To those who trust in the living God, the gospel is the power of God unto salvation. It’s the transformation of our lives! And we should be so grateful to God for rescuing us from sin, for giving us His divine nature, and for making us heirs with Jesus Christ. No labor, no sacrifice, no expense, is too great as an expression of our gratitude.  We agree with Jim Elliot, missionary to the Waodani Indians of Ecuador, who said; “He is no fool who gives what he cannot keep, to gain what he cannot lose.”

Our God, the living God, is the Savior of all men. Paul isn’t teaching the idea that all humanity will eventually be eternally saved. He recognizes that without God’s benevolent care for mankind, none of us would survive! Jesus said that His Father “…makes the sun to rise on the evil and the good and sends the rain on the just and the unjust.” He saves human beings physically by providing for their needs. But he saves specifically, “those that believe” by giving them eternal life. That’s the reward for their surrender and commitment to Him.

Paul closes his exhortation to young Timothy with the words of verse eleven. “These things command and teach.” This can be better translated as, “These things be constantly commanding and teaching.” This is not a one-time “come to the altar” and you’ll never need to again. No, it’s a reminder that maintaining faith and practice takes continual attention and exercise. And if this was true in the days of Paul, how much more necessary is it today?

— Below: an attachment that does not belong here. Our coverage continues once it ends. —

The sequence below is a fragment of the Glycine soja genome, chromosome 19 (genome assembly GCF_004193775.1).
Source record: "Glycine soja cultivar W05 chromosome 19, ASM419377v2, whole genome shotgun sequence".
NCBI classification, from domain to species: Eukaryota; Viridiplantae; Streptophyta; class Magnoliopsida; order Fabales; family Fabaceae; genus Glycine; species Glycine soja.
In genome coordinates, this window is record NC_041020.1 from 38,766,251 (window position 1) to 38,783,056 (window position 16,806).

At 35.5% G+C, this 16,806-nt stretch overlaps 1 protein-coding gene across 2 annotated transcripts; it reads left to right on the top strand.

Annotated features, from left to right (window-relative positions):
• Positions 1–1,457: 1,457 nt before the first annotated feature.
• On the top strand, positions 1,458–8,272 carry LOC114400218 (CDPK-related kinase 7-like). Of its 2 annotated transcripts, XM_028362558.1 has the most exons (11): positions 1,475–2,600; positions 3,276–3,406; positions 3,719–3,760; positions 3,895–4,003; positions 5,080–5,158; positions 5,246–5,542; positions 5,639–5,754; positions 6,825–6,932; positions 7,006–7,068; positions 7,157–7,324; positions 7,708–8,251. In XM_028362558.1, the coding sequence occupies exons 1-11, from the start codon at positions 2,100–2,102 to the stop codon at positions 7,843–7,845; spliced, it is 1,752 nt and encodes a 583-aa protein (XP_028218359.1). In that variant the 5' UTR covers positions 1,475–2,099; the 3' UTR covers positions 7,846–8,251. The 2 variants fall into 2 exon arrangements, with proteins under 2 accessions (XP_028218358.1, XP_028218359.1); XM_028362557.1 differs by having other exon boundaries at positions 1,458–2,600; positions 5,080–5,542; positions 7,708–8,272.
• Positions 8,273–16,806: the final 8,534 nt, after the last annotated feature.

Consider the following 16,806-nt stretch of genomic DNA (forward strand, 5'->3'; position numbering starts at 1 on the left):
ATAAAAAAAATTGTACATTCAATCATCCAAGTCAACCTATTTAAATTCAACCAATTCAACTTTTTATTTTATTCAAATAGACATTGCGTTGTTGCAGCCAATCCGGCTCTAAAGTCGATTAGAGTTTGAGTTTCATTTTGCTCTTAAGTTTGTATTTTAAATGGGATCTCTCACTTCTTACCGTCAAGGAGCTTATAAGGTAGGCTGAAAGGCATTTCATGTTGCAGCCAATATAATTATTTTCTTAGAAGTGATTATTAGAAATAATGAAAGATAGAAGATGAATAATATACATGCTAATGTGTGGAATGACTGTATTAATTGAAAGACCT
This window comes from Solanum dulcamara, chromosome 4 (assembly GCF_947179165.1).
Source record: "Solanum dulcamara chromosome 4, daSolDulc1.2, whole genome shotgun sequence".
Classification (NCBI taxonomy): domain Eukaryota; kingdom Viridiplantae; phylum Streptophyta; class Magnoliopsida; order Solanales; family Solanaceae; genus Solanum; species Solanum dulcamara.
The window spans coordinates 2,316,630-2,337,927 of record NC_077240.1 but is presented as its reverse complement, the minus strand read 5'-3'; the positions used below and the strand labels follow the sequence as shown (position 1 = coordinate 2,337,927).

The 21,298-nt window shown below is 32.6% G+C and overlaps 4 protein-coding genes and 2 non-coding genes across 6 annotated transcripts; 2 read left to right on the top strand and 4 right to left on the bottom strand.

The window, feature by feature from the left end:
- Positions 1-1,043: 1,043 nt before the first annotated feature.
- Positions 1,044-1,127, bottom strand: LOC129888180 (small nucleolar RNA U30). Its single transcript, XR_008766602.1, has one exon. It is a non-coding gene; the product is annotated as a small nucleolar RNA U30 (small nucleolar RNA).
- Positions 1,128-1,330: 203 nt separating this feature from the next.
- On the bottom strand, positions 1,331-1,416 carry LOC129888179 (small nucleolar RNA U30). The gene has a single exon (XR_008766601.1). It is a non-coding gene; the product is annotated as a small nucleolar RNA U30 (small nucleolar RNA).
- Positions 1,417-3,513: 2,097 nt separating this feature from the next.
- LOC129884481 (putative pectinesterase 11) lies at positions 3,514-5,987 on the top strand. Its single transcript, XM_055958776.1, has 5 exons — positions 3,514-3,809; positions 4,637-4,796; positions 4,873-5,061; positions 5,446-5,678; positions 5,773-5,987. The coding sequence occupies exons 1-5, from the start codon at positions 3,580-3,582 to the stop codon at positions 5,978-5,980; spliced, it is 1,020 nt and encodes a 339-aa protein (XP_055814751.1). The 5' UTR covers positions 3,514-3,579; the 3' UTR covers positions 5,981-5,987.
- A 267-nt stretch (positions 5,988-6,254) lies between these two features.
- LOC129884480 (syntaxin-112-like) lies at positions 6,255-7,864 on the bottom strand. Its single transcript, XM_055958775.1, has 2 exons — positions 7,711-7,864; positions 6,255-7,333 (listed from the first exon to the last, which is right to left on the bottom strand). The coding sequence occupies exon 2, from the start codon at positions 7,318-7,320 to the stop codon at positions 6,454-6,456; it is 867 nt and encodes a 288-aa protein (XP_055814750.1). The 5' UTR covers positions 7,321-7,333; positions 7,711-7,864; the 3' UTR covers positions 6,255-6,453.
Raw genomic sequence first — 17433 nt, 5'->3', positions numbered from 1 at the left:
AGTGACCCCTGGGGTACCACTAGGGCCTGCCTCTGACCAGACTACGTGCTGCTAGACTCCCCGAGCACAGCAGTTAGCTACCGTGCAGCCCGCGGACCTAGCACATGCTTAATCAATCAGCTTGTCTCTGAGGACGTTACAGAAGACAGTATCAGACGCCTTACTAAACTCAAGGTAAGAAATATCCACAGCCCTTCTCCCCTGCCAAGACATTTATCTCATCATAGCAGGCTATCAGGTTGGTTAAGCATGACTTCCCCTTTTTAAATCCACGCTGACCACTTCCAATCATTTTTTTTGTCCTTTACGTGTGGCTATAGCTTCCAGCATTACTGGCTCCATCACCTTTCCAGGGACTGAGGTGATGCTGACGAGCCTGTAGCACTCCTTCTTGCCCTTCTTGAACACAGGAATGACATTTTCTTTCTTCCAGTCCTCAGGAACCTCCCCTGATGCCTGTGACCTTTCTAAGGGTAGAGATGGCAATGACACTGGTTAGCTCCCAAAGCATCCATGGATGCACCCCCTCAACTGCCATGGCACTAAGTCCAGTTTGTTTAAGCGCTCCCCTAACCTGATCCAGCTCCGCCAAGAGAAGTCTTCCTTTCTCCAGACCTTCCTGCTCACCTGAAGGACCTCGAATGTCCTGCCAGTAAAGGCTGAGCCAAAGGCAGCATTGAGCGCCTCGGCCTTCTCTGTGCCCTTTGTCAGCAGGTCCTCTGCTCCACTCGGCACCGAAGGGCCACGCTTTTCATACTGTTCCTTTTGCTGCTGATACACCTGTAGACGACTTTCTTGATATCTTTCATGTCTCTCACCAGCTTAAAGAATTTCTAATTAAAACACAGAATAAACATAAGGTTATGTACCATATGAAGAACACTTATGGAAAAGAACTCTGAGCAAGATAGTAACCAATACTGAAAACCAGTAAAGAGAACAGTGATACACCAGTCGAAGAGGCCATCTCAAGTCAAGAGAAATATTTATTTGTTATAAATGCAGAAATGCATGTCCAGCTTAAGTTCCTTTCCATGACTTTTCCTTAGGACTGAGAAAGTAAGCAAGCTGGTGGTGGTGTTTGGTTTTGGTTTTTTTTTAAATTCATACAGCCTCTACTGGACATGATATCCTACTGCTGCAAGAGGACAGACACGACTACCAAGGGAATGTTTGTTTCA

If you and I hope to maintain faith and practice, we must be willing to exercise discernment. Deception is increasing, and false prophets and false messiahs are on the rise. We MUST nourish ourselves by constant exposure to the Word of God. The truth will set us free!

Our knowledge of the truth will lead us to exercise a life of godliness. What’s on the inside will be expressed outwardly. We will live according to God’s commands, not the desires of our flesh.

And we will do this willingly because we exercise faith and hope in the Living God! We will make any sacrifice to walk in obedience to Him because we trust Him completely and we know what the reward is – eternal life.

So, I ask you, “Will you be one of those, like we spoke of last week, who are departing from the faith?” Or “Are you one of those maintaining faith and practice? The choice is yours!